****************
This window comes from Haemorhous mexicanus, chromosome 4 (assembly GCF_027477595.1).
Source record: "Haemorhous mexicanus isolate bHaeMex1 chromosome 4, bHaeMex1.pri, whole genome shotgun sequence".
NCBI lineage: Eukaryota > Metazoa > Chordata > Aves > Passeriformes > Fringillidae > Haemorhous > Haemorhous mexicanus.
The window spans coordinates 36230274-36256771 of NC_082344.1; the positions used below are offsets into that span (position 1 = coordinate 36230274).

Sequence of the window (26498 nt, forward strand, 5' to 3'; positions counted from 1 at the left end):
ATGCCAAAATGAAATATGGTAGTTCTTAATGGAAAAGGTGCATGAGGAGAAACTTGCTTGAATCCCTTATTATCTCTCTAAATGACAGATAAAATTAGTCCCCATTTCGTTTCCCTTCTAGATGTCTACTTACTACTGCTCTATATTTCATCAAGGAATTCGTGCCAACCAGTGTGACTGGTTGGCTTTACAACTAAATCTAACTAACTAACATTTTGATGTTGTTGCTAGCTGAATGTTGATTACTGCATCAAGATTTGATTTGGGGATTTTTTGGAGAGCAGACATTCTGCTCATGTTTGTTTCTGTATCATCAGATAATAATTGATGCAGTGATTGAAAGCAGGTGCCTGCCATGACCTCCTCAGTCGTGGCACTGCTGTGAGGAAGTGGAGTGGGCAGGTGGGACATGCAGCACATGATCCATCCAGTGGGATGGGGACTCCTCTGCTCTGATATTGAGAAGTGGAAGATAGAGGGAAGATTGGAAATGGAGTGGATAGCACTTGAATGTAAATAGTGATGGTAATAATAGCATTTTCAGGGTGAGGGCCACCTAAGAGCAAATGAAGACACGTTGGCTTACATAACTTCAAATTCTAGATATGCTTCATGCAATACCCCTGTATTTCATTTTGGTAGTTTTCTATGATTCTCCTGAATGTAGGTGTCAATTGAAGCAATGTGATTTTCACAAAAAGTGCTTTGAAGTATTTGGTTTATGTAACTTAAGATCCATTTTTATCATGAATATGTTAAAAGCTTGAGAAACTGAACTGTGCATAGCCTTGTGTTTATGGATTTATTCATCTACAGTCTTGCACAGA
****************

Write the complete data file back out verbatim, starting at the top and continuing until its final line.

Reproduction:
This window comes from Haemorhous mexicanus, chromosome 4 (assembly GCF_027477595.1).
Source record: "Haemorhous mexicanus isolate bHaeMex1 chromosome 4, bHaeMex1.pri, whole genome shotgun sequence".
NCBI lineage: Eukaryota > Metazoa > Chordata > Aves > Passeriformes > Fringillidae > Haemorhous > Haemorhous mexicanus.
The window spans coordinates 36230274-36256771 of NC_082344.1; the positions used below are offsets into that span (position 1 = coordinate 36230274).

Sequence of the window (26498 nt, forward strand, 5' to 3'; positions counted from 1 at the left end):
ATGCCAAAATGAAATATGGTAGTTCTTAATGGAAAAGGTGCATGAGGAGAAACTTGCTTGAATCCCTTATTATCTCTCTAAATGACAGATAAAATTAGTCCCCATTTCGTTTCCCTTCTAGATGTCTACTTACTACTGCTCTATATTTCATCAAGGAATTCGTGCCAACCAGTGTGACTGGTTGGCTTTACAACTAAATCTAACTAACTAACATTTTGATGTTGTTGCTAGCTGAATGTTGATTACTGCATCAAGATTTGATTTGGGGATTTTTTGGAGAGCAGACATTCTGCTCATGTTTGTTTCTGTATCATCAGATAATAATTGATGCAGTGATTGAAAGCAGGTGCCTGCCATGACCTCCTCAGTCGTGGCACTGCTGTGAGGAAGTGGAGTGGGCAGGTGGGACATGCAGCACATGATCCATCCAGTGGGATGGGGACTCCTCTGCTCTGATATTGAGAAGTGGAAGATAGAGGGAAGATTGGAAATGGAGTGGATAGCACTTGAATGTAAATAGTGATGGTAATAATAGCATTTTCAGGGTGAGGGCCACCTAAGAGCAAATGAAGACACGTTGGCTTACATAACTTCAAATTCTAGATATGCTTCATGCAATACCCCTGTATTTCATTTTGGTAGTTTTCTATGATTCTCCTGAATGTAGGTGTCAATTGAAGCAATGTGATTTTCACAAAAAGTGCTTTGAAGTATTTGGTTTATGTAACTTAAGATCCATTTTTATCATGAATATGTTAAAAGCTTGAGAAACTGAACTGTGCATAGCCTTGTGTTTATGGATTTATTCATCTACAGTCTTGCACAGA